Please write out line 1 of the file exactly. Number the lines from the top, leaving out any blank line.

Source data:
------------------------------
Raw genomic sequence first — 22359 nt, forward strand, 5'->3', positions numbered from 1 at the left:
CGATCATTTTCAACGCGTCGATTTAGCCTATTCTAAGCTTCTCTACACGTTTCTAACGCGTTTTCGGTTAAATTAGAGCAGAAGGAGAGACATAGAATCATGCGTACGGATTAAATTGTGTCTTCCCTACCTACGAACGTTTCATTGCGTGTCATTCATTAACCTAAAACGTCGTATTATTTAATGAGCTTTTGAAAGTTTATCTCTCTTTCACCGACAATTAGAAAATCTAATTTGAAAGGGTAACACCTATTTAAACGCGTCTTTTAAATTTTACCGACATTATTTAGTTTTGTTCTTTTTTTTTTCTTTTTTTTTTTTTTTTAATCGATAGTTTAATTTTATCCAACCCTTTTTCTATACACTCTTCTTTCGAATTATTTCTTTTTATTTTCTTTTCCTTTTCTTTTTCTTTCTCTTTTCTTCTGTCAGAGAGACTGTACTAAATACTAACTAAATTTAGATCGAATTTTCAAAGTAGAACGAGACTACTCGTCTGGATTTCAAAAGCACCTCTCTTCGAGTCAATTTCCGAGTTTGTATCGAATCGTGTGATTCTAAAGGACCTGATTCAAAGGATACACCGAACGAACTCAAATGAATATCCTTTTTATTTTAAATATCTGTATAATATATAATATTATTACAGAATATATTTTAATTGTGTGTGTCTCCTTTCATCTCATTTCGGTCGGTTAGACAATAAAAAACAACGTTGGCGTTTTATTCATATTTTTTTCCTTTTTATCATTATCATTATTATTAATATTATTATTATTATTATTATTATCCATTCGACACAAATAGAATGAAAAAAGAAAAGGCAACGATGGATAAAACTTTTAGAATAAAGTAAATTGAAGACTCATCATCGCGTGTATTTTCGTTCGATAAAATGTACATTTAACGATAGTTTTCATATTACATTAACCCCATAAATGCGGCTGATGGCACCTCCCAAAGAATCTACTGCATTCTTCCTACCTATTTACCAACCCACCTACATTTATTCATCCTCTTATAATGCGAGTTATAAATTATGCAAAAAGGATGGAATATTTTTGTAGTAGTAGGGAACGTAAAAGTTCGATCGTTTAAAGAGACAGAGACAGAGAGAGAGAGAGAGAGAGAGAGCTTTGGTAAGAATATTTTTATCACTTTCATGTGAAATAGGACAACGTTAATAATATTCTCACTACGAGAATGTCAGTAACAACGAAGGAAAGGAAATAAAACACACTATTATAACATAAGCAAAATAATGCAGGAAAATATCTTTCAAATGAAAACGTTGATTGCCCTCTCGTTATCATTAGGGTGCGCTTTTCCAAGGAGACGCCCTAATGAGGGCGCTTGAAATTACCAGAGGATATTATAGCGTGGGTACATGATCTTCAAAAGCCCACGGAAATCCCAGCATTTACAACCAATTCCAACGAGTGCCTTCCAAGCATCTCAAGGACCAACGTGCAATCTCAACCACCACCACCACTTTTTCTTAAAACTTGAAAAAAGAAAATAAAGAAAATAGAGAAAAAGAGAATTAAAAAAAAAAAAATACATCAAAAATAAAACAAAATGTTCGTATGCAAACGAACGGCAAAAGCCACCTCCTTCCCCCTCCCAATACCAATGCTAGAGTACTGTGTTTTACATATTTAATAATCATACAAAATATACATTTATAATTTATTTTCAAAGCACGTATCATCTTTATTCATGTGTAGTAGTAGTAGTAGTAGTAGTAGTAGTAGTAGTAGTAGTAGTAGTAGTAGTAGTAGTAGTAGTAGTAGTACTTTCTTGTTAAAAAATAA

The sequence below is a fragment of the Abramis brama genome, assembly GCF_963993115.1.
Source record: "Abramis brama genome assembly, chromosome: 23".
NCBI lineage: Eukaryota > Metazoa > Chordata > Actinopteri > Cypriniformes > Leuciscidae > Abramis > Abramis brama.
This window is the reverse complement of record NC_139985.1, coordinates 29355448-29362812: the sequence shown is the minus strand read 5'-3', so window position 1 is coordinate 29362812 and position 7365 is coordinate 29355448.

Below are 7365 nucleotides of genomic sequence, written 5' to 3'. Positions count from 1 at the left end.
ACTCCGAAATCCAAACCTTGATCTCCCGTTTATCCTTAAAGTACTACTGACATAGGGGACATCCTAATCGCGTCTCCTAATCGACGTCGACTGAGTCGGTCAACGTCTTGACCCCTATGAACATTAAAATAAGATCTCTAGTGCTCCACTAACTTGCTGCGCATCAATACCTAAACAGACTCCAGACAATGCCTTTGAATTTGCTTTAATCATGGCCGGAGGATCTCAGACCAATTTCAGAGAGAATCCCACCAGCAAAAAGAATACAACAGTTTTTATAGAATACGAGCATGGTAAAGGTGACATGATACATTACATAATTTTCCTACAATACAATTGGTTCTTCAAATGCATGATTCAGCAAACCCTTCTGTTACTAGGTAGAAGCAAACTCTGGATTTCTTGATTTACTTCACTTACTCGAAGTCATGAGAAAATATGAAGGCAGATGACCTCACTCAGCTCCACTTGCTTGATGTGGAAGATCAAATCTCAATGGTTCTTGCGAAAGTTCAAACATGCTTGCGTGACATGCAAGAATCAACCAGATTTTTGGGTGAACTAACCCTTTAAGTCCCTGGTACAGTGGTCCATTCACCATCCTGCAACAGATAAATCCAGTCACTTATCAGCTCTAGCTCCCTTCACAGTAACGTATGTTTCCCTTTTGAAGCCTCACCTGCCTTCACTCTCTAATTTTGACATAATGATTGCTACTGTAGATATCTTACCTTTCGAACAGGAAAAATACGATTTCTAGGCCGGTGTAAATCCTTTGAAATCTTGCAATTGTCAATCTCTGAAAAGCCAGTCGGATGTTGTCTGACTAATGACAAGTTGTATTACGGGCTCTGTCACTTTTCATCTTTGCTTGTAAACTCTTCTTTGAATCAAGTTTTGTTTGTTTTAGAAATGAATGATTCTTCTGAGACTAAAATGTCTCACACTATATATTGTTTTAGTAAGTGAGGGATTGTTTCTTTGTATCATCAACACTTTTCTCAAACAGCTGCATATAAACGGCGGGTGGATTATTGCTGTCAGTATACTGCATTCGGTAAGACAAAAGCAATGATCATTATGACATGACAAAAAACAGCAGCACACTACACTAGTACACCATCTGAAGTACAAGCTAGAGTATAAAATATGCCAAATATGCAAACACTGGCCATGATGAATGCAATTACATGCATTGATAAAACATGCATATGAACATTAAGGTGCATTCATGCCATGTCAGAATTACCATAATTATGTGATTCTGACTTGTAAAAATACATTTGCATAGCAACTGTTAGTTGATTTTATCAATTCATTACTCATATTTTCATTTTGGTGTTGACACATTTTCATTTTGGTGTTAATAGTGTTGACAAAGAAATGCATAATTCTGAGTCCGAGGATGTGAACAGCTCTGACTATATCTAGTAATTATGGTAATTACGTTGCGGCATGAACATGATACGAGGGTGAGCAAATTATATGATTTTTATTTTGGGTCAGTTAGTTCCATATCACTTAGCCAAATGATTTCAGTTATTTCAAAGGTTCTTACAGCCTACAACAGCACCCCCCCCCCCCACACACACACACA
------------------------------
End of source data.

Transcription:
Raw genomic sequence first — 22359 nt, forward strand, 5'->3', positions numbered from 1 at the left: